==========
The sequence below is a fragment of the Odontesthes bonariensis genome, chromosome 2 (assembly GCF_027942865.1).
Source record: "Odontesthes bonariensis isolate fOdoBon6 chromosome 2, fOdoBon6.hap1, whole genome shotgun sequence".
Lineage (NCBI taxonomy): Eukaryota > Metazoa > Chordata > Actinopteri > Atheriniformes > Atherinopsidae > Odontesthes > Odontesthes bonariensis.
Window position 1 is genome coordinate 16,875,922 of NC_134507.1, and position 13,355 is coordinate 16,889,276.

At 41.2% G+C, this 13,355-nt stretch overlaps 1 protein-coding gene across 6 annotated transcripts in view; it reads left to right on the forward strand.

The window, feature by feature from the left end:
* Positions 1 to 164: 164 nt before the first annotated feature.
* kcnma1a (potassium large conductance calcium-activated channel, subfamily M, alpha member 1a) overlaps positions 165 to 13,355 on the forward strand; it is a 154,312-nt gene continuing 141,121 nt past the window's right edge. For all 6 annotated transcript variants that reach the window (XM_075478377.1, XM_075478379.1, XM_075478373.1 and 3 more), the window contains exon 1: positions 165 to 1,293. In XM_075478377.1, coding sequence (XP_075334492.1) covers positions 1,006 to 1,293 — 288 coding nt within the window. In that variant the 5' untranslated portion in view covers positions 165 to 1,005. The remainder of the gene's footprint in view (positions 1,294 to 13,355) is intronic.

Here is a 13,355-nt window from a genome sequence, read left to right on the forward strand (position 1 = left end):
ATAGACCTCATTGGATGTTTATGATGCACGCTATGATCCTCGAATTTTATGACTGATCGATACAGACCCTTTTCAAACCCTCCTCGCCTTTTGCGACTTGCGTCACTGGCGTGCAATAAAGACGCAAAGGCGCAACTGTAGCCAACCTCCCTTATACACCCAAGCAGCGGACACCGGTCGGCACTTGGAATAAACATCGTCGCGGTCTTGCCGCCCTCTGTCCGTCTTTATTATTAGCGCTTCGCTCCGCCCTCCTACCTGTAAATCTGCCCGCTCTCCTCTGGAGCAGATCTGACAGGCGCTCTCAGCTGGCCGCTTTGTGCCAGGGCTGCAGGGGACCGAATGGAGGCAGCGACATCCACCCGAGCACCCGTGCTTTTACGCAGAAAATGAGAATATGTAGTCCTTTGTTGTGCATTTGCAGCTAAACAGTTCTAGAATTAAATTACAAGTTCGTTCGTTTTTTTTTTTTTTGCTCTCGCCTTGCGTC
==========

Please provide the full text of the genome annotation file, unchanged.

The sequence below is a fragment of the Odontesthes bonariensis genome, chromosome 2 (assembly GCF_027942865.1).
Source record: "Odontesthes bonariensis isolate fOdoBon6 chromosome 2, fOdoBon6.hap1, whole genome shotgun sequence".
Lineage (NCBI taxonomy): Eukaryota > Metazoa > Chordata > Actinopteri > Atheriniformes > Atherinopsidae > Odontesthes > Odontesthes bonariensis.
Window position 1 is genome coordinate 16,875,922 of NC_134507.1, and position 13,355 is coordinate 16,889,276.

At 41.2% G+C, this 13,355-nt stretch overlaps 1 protein-coding gene across 6 annotated transcripts in view; it reads left to right on the forward strand.

The window, feature by feature from the left end:
* Positions 1 to 164: 164 nt before the first annotated feature.
* kcnma1a (potassium large conductance calcium-activated channel, subfamily M, alpha member 1a) overlaps positions 165 to 13,355 on the forward strand; it is a 154,312-nt gene continuing 141,121 nt past the window's right edge. For all 6 annotated transcript variants that reach the window (XM_075478377.1, XM_075478379.1, XM_075478373.1 and 3 more), the window contains exon 1: positions 165 to 1,293. In XM_075478377.1, coding sequence (XP_075334492.1) covers positions 1,006 to 1,293 — 288 coding nt within the window. In that variant the 5' untranslated portion in view covers positions 165 to 1,005. The remainder of the gene's footprint in view (positions 1,294 to 13,355) is intronic.

Here is a 13,355-nt window from a genome sequence, read left to right on the forward strand (position 1 = left end):
ATAGACCTCATTGGATGTTTATGATGCACGCTATGATCCTCGAATTTTATGACTGATCGATACAGACCCTTTTCAAACCCTCCTCGCCTTTTGCGACTTGCGTCACTGGCGTGCAATAAAGACGCAAAGGCGCAACTGTAGCCAACCTCCCTTATACACCCAAGCAGCGGACACCGGTCGGCACTTGGAATAAACATCGTCGCGGTCTTGCCGCCCTCTGTCCGTCTTTATTATTAGCGCTTCGCTCCGCCCTCCTACCTGTAAATCTGCCCGCTCTCCTCTGGAGCAGATCTGACAGGCGCTCTCAGCTGGCCGCTTTGTGCCAGGGCTGCAGGGGACCGAATGGAGGCAGCGACATCCACCCGAGCACCCGTGCTTTTACGCAGAAAATGAGAATATGTAGTCCTTTGTTGTGCATTTGCAGCTAAACAGTTCTAGAATTAAATTACAAGTTCGTTCGTTTTTTTTTTTTTTGCTCTCGCCTTGCGTC